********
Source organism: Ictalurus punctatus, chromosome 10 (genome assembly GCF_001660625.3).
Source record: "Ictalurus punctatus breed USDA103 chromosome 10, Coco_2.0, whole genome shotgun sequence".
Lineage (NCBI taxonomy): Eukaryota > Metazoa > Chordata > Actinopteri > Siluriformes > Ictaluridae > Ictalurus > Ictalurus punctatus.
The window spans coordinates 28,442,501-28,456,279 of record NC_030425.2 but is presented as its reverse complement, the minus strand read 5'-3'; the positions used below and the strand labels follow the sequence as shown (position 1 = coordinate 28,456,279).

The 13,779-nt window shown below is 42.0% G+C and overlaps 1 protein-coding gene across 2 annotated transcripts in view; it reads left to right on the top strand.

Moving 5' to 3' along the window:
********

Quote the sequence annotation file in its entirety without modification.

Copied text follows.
Source organism: Ictalurus punctatus, chromosome 10 (genome assembly GCF_001660625.3).
Source record: "Ictalurus punctatus breed USDA103 chromosome 10, Coco_2.0, whole genome shotgun sequence".
Lineage (NCBI taxonomy): Eukaryota > Metazoa > Chordata > Actinopteri > Siluriformes > Ictaluridae > Ictalurus > Ictalurus punctatus.
The window spans coordinates 28,442,501-28,456,279 of record NC_030425.2 but is presented as its reverse complement, the minus strand read 5'-3'; the positions used below and the strand labels follow the sequence as shown (position 1 = coordinate 28,456,279).

The 13,779-nt window shown below is 42.0% G+C and overlaps 1 protein-coding gene across 2 annotated transcripts in view; it reads left to right on the top strand.

Moving 5' to 3' along the window: